The little-known story of the Rocketbelt

The Rocketbelt , or Man-rocket , is a kind of backpack capable of making a human fly. This device was designed by Wendell F. Moore for the United States Army. However, the project was abandoned after the production of a few prototypes. The invention was considered a waste, as it required 19 liters of hydrogen peroxide as fuel to complete only 20 seconds of flight.

On June 8, 1962, the device was displayed in front of hundreds of officers at the Fort Eustis military base. It was also presented to President John F. Kennedy at the Fort Bragg military base. Every demonstration was an achievement, but the military broke the contract.

The Little Known Story Of The Rocketbelt
Image by David Mark from Pixabay

Development of the thruster began in 1953, when Moore was working as an engineer at Bell Aerosystems. He wanted to realize the dream of an individual flight with a small aircraft with a vertical landing and takeoff capability.

An ephemeral success

In the late 1960s, an accident that happened during a test drive forced Moore to stop, but engineer Harold Graham took it all over. With some improvements, the craft was able to do more complex maneuvers like flying in a circle and turning in place.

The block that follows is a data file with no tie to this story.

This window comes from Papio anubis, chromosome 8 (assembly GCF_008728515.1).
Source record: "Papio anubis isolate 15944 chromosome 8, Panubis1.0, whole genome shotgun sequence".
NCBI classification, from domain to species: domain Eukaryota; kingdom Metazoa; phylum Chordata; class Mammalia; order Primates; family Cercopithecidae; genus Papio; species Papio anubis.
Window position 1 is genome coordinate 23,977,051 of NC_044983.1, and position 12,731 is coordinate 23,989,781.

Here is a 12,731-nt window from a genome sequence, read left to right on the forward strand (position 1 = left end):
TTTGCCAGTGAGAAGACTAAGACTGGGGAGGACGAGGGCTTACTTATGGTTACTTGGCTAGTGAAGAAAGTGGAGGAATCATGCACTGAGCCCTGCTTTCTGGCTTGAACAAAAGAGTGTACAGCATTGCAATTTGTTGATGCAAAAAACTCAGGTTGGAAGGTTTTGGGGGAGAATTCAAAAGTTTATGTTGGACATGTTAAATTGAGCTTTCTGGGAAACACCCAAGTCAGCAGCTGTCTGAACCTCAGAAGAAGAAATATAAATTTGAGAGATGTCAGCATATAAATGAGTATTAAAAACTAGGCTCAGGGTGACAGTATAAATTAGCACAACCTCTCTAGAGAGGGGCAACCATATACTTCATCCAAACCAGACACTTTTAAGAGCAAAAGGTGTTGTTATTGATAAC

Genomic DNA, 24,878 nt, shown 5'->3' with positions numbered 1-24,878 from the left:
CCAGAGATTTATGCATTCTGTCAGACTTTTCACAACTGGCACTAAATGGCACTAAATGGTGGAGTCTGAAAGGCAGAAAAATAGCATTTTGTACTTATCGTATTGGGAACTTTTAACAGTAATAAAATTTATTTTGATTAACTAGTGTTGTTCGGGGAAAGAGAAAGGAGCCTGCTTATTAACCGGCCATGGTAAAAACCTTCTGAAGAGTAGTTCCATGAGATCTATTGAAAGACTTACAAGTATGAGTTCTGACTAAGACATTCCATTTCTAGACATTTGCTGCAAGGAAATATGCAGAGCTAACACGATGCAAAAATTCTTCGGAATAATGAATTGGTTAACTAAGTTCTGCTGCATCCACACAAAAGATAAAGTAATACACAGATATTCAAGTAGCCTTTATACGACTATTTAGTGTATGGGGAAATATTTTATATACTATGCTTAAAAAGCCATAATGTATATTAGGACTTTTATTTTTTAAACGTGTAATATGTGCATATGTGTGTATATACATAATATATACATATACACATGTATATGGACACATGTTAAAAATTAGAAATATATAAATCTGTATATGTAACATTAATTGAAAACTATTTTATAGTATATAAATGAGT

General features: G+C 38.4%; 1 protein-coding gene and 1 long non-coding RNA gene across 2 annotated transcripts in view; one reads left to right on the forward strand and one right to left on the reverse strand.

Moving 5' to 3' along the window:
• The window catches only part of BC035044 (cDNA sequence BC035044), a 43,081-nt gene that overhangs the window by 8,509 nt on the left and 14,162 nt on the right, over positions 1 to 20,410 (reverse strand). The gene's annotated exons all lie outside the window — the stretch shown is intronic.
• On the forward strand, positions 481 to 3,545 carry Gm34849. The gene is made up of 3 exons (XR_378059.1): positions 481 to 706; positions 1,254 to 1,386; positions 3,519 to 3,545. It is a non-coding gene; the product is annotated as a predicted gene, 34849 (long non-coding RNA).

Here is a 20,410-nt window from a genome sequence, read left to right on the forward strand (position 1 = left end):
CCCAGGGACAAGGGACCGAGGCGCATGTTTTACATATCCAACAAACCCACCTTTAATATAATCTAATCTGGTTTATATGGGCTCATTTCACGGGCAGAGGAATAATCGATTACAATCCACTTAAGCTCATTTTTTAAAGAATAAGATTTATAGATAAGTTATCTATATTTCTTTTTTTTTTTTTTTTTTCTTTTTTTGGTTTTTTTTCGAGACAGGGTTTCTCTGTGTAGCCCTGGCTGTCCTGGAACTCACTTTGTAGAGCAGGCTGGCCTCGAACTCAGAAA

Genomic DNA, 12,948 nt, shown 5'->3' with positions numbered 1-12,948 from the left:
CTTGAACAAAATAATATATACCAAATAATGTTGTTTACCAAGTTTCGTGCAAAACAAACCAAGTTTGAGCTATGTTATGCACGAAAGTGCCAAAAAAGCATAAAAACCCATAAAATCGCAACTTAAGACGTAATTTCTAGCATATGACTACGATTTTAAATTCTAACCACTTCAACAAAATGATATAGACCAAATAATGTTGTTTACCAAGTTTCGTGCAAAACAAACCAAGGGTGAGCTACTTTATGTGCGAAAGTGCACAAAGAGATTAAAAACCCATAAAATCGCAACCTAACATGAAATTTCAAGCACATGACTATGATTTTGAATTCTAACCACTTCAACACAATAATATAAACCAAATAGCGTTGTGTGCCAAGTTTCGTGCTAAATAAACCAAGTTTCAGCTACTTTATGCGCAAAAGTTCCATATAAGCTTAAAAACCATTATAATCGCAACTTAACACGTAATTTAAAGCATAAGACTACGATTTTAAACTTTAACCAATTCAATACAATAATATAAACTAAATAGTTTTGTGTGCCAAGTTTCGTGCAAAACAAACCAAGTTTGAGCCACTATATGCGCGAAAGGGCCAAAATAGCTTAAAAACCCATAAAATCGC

During the flight, the pilot was required to wear a protective suit made of heat resistant materials. The point is, the engine exhaust and pipes are extremely hot. He also wore a helmet with hearing protection because of the deafening noise the device emitted.

Despite the success, the rocketbelt quickly fell into oblivion. Its use had limits. Nevertheless, it served in a James Bond film (Thunderball) and in a television soap opera (Lost in Space) . A show presenting him at the opening of the 1984 Summer Olympics in Los Angeles was also successful.

A source of inspiration for rocket designers

The first copy is now in the National Air and Space Museum. Another is kept at the National Air and Space Museum, near Dulles Airport. The latter is kept at New York University, Buffalo's Department of Industrial Engineering and Systems.

In 2009, William P. Suitor published a book called "Rocketbelt Pilot's Manual" which explains in detail the operation, maintenance and fueling of this aircraft.

Note that, in a way, rocket designers were all inspired by the Rocketbelt that was developed by Wendell Moore.

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